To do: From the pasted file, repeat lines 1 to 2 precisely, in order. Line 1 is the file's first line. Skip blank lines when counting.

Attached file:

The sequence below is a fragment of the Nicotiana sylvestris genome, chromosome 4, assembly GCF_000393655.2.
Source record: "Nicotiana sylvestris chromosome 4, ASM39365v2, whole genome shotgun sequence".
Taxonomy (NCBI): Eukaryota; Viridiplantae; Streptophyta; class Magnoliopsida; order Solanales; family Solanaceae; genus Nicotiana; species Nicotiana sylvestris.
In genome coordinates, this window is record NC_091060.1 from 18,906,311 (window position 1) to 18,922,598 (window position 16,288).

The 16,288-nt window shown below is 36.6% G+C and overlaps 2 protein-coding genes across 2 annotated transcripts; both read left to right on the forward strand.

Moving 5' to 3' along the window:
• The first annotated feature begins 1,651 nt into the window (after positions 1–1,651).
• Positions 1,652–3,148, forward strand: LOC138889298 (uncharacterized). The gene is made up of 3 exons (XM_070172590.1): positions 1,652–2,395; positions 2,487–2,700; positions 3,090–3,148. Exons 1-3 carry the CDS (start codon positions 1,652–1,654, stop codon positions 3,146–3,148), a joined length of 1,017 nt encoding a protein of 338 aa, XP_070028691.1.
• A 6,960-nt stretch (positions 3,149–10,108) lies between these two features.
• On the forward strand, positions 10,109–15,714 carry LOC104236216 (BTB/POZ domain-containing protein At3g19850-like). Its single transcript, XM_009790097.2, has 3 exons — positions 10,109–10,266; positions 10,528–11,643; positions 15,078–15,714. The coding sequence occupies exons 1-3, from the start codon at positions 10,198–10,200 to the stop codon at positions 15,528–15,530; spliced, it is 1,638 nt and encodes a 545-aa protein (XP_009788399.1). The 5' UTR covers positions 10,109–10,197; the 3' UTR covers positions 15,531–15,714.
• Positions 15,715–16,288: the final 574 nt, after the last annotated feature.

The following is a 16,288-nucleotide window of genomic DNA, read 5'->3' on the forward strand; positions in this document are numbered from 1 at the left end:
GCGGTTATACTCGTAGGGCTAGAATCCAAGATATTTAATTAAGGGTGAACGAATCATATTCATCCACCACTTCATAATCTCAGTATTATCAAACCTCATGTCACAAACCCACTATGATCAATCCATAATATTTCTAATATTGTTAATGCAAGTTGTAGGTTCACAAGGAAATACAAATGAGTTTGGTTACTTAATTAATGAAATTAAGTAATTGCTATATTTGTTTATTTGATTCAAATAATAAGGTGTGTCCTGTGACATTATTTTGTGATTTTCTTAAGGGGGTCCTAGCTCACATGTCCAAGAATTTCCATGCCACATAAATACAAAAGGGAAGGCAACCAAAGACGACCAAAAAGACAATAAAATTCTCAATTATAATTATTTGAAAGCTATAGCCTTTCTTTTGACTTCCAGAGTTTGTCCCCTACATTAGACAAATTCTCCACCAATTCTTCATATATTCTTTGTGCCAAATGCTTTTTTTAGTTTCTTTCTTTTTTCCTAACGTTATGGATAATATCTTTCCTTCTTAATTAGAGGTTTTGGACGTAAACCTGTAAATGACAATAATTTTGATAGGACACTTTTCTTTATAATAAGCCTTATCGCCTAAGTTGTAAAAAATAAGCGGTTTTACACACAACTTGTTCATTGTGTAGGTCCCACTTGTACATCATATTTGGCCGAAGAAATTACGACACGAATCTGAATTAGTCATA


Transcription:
The sequence below is a fragment of the Nicotiana sylvestris genome, chromosome 4, assembly GCF_000393655.2.
Source record: "Nicotiana sylvestris chromosome 4, ASM39365v2, whole genome shotgun sequence".